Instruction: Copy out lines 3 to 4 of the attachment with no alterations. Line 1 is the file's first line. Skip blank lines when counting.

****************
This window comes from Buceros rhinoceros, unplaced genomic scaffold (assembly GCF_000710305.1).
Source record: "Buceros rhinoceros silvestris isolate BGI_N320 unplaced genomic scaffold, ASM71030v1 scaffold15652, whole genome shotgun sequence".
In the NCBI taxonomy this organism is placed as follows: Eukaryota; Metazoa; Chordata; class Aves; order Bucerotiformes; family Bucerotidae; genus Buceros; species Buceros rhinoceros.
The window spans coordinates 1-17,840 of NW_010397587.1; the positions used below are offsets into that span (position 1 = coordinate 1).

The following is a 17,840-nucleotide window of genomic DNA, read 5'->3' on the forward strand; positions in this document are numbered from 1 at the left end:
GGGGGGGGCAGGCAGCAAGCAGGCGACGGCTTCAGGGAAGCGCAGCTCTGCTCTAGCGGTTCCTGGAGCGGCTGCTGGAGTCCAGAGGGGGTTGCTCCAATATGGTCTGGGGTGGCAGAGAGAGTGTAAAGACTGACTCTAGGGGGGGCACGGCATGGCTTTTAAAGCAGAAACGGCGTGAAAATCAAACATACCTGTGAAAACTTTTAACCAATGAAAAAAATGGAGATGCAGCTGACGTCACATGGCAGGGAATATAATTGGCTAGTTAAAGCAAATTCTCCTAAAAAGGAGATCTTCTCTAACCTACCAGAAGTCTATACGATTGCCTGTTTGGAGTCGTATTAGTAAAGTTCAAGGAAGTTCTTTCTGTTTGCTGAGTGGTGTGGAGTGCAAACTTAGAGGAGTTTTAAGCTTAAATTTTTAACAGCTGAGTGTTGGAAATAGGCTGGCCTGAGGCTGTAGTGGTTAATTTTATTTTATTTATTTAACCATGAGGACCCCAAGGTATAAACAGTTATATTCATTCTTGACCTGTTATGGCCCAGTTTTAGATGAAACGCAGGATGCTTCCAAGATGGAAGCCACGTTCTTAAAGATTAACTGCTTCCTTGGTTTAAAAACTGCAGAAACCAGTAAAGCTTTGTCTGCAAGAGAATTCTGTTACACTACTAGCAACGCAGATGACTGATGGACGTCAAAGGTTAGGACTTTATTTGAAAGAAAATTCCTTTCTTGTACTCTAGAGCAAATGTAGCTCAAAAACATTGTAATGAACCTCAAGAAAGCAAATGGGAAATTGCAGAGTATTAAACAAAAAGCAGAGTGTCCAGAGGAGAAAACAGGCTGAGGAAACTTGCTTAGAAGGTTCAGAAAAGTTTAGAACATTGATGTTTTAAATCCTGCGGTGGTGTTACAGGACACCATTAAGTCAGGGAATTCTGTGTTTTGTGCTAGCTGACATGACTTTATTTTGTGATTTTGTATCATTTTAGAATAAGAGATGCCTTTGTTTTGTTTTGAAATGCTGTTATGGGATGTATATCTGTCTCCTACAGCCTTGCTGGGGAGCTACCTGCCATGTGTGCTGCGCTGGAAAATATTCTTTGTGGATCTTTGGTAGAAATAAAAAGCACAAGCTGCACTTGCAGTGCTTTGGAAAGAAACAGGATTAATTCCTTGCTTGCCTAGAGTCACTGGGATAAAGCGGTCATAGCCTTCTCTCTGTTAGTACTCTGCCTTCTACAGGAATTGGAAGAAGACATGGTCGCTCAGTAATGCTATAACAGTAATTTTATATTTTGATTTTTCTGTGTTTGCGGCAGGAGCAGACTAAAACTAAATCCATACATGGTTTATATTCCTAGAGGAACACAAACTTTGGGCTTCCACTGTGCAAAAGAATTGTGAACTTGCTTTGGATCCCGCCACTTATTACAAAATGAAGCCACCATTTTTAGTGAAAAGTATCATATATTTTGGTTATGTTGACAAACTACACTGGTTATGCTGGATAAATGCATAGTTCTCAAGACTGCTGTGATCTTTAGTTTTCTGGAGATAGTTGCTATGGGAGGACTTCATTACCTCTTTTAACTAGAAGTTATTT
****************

In the NCBI taxonomy this organism is placed as follows: Eukaryota; Metazoa; Chordata; class Aves; order Bucerotiformes; family Bucerotidae; genus Buceros; species Buceros rhinoceros.
The window spans coordinates 1-17,840 of NW_010397587.1; the positions used below are offsets into that span (position 1 = coordinate 1).